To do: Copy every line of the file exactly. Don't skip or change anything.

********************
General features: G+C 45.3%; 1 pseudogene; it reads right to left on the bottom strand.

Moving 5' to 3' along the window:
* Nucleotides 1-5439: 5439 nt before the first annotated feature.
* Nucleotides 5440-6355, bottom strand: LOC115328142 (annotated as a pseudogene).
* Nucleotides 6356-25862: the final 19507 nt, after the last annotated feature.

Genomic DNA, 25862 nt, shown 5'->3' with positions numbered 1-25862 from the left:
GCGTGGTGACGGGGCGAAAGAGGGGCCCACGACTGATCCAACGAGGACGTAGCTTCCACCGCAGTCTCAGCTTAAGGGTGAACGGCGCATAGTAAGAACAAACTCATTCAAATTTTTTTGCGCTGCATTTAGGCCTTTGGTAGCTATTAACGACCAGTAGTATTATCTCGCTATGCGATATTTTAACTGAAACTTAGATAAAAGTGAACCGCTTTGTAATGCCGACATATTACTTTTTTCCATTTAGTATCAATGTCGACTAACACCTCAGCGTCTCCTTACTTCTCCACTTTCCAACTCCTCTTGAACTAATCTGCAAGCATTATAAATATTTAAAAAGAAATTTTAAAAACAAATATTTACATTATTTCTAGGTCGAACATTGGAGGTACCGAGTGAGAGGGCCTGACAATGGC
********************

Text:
General features: G+C 45.3%; 1 pseudogene; it reads right to left on the bottom strand.

Moving 5' to 3' along the window:
* Nucleotides 1-5439: 5439 nt before the first annotated feature.
* Nucleotides 5440-6355, bottom strand: LOC115328142 (annotated as a pseudogene).
* Nucleotides 6356-25862: the final 19507 nt, after the last annotated feature.

Genomic DNA, 25862 nt, shown 5'->3' with positions numbered 1-25862 from the left:
GCGTGGTGACGGGGCGAAAGAGGGGCCCACGACTGATCCAACGAGGACGTAGCTTCCACCGCAGTCTCAGCTTAAGGGTGAACGGCGCATAGTAAGAACAAACTCATTCAAATTTTTTTGCGCTGCATTTAGGCCTTTGGTAGCTATTAACGACCAGTAGTATTATCTCGCTATGCGATATTTTAACTGAAACTTAGATAAAAGTGAACCGCTTTGTAATGCCGACATATTACTTTTTTCCATTTAGTATCAATGTCGACTAACACCTCAGCGTCTCCTTACTTCTCCACTTTCCAACTCCTCTTGAACTAATCTGCAAGCATTATAAATATTTAAAAAGAAATTTTAAAAACAAATATTTACATTATTTCTAGGTCGAACATTGGAGGTACCGAGTGAGAGGGCCTGACAATGGC